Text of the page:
Office Document Strategies Blog

Microsoft Windows 8. A Power Tech User's View

Posted by Lee Kirkby on Thu, Nov 8, 2012 @ 08:11 AM

Kyle L, one of our technical people has been an early adopter of Windows 8 and has been running it on one of his desktop computers for several months since he has access to the early releases designed for technical users to get familiar with new OS designs. 

This blog features Kyle's impressions and what he has liked and what he has not liked about the new OS.

Thoughts on Windows 8

A new version of Windows has always excited me. Loading the newest version and getting my computer freshly formatted is always a welcome experiment. Being a modern technical power user the GUI that my daily work is done on has a big impact on my productivity. If I like the way the interface looks and feels it’s likely I'll be more productive.

This brings me back to Windows 8 and the look of the interface. As we have come to expect with the Windows interface it looks better than last - Windows 7. Normally with a new Windows operating system there are seemingly few "back-end" changes and many visual changes to the layout of the GUI.

Windows 8 has been slightly different than the normal in this sense because most of its changes are to the back end of the operating system, changes to the interface use as a whole. Of course this is in reference to the ability to run on tablet computers and mobile phones. The big hurdle here is touch or "haptic" interface control. Just because something works great with a mouse and keyboard does not mean that it will work great on a touchscreen tablet.

Facilitating this change to a tablet and haptic interface has brought the need for great compromise. The desktop experience has been impacted in many ways. Some of them innovative, some of them negative.

I will highlight a few specific areas of concern but overall, I must stress to Microsoft that the average desktop user is not going to toss their keyboard, mouse and monitor in the garbage and adopt a tablet. For ergonomic reasons I feel we will find a stationary and dedicated computing station to be the most productive in the home and workplace for quite some time to come.

Windows file transfers - they have been revamped in both form of the GUI and backend framework. Selecting between file versions and choosing the files you want to copy or move is easier. When moving many files the operation is significantly faster due in part to correct prioritizing of small file movements, etc.Windows 8 File Transfer Dialogue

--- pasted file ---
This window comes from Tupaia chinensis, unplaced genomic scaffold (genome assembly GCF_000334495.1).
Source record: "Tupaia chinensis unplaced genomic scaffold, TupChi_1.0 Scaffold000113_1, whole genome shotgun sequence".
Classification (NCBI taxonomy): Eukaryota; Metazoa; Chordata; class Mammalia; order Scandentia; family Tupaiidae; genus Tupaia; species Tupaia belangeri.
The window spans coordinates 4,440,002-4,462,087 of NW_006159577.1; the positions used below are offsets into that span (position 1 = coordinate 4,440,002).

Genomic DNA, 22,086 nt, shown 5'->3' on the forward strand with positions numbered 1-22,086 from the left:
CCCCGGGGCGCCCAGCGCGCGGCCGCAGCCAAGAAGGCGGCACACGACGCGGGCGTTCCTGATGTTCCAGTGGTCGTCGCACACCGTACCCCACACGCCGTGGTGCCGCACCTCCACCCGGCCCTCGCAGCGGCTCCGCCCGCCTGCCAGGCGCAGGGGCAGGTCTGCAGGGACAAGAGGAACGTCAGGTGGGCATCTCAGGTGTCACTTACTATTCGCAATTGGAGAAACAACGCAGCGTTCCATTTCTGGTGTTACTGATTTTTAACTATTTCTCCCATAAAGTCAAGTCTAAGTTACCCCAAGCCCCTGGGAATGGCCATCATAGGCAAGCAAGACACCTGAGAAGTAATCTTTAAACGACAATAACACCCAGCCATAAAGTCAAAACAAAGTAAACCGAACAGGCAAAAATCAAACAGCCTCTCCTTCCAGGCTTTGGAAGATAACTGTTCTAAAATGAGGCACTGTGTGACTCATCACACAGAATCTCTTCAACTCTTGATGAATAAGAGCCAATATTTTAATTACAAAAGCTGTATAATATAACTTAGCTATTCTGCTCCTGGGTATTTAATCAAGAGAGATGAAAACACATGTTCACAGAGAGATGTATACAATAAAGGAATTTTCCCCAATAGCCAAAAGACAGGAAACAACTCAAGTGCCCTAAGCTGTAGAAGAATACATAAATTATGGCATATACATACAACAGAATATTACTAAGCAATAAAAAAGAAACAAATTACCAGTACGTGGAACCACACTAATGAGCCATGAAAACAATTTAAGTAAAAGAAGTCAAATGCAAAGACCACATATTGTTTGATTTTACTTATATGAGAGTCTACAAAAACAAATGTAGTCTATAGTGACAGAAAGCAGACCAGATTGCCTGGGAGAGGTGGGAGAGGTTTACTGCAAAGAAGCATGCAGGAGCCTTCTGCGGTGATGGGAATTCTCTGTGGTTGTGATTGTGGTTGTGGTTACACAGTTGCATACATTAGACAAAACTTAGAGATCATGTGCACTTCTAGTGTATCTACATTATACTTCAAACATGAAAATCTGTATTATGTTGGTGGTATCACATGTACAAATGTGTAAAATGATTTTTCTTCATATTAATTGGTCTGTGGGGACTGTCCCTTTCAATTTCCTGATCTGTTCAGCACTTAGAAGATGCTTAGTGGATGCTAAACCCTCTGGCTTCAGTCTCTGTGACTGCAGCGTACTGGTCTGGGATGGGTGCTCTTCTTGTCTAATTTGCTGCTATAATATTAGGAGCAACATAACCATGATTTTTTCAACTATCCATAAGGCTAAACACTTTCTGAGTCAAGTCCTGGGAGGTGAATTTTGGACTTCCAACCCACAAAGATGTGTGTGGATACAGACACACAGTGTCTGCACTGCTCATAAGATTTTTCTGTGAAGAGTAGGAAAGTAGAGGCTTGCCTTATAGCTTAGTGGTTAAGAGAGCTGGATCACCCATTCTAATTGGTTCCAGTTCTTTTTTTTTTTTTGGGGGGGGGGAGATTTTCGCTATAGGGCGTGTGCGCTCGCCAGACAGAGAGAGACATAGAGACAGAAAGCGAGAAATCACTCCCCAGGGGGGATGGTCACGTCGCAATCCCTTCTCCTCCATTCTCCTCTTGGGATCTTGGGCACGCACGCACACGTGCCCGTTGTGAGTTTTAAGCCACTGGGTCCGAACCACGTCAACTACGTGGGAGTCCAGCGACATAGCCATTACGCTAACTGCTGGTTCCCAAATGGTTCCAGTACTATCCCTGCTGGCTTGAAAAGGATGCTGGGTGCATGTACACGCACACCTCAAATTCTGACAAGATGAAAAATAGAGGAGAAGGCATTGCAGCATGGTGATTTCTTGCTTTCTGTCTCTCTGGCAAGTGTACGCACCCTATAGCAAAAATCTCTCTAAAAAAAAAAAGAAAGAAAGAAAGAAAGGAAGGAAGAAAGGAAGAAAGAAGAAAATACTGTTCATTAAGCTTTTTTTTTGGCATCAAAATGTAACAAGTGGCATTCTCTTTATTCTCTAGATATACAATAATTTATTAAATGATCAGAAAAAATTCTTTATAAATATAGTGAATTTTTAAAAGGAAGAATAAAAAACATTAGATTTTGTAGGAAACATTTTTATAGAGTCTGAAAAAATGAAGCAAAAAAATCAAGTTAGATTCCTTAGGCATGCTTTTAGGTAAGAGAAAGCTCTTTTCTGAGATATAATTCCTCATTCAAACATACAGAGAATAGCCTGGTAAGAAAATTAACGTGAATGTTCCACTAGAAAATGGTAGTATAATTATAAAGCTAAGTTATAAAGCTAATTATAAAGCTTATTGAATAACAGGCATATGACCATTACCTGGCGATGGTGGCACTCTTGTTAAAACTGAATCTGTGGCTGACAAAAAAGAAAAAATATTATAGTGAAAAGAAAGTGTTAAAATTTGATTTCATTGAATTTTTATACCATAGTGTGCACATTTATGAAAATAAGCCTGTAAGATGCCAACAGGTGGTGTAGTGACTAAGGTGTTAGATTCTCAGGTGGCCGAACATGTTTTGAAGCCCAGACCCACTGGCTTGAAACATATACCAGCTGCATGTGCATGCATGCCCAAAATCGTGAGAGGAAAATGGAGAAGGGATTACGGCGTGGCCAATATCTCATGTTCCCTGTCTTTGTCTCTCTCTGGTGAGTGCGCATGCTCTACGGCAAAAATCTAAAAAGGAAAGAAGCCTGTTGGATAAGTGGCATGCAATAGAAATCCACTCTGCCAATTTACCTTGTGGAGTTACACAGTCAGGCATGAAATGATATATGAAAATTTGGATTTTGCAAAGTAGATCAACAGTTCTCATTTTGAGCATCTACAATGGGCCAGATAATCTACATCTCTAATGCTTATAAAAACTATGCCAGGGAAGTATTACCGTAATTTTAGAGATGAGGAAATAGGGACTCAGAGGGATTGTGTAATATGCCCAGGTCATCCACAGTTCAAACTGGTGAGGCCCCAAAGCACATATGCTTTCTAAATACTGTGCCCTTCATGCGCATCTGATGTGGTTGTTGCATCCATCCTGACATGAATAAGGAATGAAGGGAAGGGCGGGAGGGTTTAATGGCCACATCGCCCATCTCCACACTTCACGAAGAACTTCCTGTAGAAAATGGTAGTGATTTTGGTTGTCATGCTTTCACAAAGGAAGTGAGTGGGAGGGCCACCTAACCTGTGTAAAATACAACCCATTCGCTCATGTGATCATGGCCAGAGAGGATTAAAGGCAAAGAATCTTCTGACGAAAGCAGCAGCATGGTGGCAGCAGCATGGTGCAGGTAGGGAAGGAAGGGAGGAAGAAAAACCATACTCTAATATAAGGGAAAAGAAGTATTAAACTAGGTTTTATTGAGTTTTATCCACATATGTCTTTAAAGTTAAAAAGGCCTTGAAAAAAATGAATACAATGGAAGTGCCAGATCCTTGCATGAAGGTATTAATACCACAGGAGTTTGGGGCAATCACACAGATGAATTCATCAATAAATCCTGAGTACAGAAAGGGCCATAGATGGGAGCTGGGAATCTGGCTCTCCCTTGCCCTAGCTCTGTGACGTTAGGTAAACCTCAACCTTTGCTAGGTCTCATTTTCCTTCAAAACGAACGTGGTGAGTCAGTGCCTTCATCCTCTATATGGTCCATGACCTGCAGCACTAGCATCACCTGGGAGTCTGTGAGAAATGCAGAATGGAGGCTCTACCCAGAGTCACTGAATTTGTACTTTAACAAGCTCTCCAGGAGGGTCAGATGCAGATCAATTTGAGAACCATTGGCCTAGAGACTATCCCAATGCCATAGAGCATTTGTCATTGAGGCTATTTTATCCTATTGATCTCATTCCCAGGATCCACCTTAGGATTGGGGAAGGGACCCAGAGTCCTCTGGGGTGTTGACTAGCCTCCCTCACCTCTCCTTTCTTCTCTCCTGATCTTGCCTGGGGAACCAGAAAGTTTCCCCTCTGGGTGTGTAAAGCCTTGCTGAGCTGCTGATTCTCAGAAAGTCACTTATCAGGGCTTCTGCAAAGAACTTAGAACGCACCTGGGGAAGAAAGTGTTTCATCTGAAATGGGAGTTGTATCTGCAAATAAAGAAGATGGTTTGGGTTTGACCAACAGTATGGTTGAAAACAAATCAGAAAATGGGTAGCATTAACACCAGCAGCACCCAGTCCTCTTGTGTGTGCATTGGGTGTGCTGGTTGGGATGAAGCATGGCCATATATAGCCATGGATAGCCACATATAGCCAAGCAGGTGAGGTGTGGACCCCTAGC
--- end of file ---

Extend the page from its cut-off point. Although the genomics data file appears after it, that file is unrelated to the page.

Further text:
Windows Startup Behavior - When you first start Windows 8 you are presented with the "Start Menu" a now fullscreen GUI that takes over the entire screen of your primary monitor. You must click (or touch) the Desktop icon if you wish to have your desktop back with icons. This, as a desktop PC user is very annoying and unnecessary. A simple solution would be to provide an option where one could set the desktop as a startup item or something like that. This would allow the desktop to auto load.

Default Icons - All of the default icons that you might expect are not shown on the desktop anymore. You must select Personalize, and then click (or touch) on Change Desktop Icons and select the icons you want shown. This is not a big problem - for a power user - but an office worker who just got used to the vast changes from Windows XP to Windows 7 may have difficulty finding these settings. Why make people jump thru hoops - everyone knows and likes their My Computer, Network and User Folder icons by default.

Another thing I would like to touch on is the default programs used for opening files such as images. Whereas Windows Picture and Fax Viewer was used before, "Photos" is now launched. A fullscreen picture viewer app clearly intended for tablet use. I should add that it is nearly impossible to exit with a mouse and keyboard. These fullscreen tablet apps are an annoyance for the desktop user.

Windows Task Manager - the task manager has been revamped and looks fantastic. You can find out much more system information and added detail with less bother. This is an area where they have done a fantastic job. The ability to edit services, startup items, view processes and applications all in a great detail in a compact GUI is fantastic.Windows 8 Task Manager

Conclusions

Overall Windows 8 is pretty good; it will be really neat to run full-blown Windows on a mobile phone I'd imagine. But I feel like my desktop computing experience has had more negative changes than positive ones.

I'm not going to revert back to Windows 7 but I'm not excited to upgrade any other computers I own to Windows 8.

Would I recommend it for a client using a desktop? No.

This operating system represents a shift from Microsoft into other markets.

Kyle L

So that's a summary of a technical person's working use of Windows 8, as he sees it, having used it daily for several months.  It may not be what Microsoft hoped would be the result, on the other hand Microsoft has clearly skewed this introduction to the mobile platforms which have been so much a growth factor in the past couple of years.

What's your take on Windows 8?  Do you Care?  Will it affect your choice of computer or software?

Your thoughts are welcome below....

 

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Topics: Computer, Windows 8, software tools